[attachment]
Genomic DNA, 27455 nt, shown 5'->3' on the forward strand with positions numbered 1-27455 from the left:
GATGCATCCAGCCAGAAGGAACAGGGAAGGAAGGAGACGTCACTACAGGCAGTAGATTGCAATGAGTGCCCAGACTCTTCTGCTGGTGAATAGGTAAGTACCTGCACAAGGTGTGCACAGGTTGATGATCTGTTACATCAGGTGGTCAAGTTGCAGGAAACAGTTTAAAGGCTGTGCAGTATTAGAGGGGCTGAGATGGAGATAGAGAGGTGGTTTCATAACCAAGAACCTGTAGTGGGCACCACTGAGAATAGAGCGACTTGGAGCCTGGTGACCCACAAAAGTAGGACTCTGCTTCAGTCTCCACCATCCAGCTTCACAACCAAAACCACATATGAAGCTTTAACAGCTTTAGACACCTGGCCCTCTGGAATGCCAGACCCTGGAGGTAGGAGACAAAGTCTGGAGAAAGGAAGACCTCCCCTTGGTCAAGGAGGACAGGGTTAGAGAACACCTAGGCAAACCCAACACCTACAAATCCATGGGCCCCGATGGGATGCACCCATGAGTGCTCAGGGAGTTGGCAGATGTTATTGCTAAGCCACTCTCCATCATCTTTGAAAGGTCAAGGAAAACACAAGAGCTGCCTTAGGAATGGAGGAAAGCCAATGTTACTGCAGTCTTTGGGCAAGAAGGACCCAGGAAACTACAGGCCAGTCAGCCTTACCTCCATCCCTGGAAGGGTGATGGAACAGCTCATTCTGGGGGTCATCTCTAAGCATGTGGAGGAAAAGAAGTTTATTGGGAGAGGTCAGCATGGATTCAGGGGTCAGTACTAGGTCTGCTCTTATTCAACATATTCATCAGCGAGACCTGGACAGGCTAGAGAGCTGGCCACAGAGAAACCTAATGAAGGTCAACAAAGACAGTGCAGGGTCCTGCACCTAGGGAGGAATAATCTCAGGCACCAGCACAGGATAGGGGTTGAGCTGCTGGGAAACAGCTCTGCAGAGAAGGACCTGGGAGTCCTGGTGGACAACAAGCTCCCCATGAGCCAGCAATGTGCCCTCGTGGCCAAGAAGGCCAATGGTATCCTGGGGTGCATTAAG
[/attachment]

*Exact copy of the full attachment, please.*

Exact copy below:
Genomic DNA, 27455 nt, shown 5'->3' on the forward strand with positions numbered 1-27455 from the left:
GATGCATCCAGCCAGAAGGAACAGGGAAGGAAGGAGACGTCACTACAGGCAGTAGATTGCAATGAGTGCCCAGACTCTTCTGCTGGTGAATAGGTAAGTACCTGCACAAGGTGTGCACAGGTTGATGATCTGTTACATCAGGTGGTCAAGTTGCAGGAAACAGTTTAAAGGCTGTGCAGTATTAGAGGGGCTGAGATGGAGATAGAGAGGTGGTTTCATAACCAAGAACCTGTAGTGGGCACCACTGAGAATAGAGCGACTTGGAGCCTGGTGACCCACAAAAGTAGGACTCTGCTTCAGTCTCCACCATCCAGCTTCACAACCAAAACCACATATGAAGCTTTAACAGCTTTAGACACCTGGCCCTCTGGAATGCCAGACCCTGGAGGTAGGAGACAAAGTCTGGAGAAAGGAAGACCTCCCCTTGGTCAAGGAGGACAGGGTTAGAGAACACCTAGGCAAACCCAACACCTACAAATCCATGGGCCCCGATGGGATGCACCCATGAGTGCTCAGGGAGTTGGCAGATGTTATTGCTAAGCCACTCTCCATCATCTTTGAAAGGTCAAGGAAAACACAAGAGCTGCCTTAGGAATGGAGGAAAGCCAATGTTACTGCAGTCTTTGGGCAAGAAGGACCCAGGAAACTACAGGCCAGTCAGCCTTACCTCCATCCCTGGAAGGGTGATGGAACAGCTCATTCTGGGGGTCATCTCTAAGCATGTGGAGGAAAAGAAGTTTATTGGGAGAGGTCAGCATGGATTCAGGGGTCAGTACTAGGTCTGCTCTTATTCAACATATTCATCAGCGAGACCTGGACAGGCTAGAGAGCTGGCCACAGAGAAACCTAATGAAGGTCAACAAAGACAGTGCAGGGTCCTGCACCTAGGGAGGAATAATCTCAGGCACCAGCACAGGATAGGGGTTGAGCTGCTGGGAAACAGCTCTGCAGAGAAGGACCTGGGAGTCCTGGTGGACAACAAGCTCCCCATGAGCCAGCAATGTGCCCTCGTGGCCAAGAAGGCCAATGGTATCCTGGGGTGCATTAAG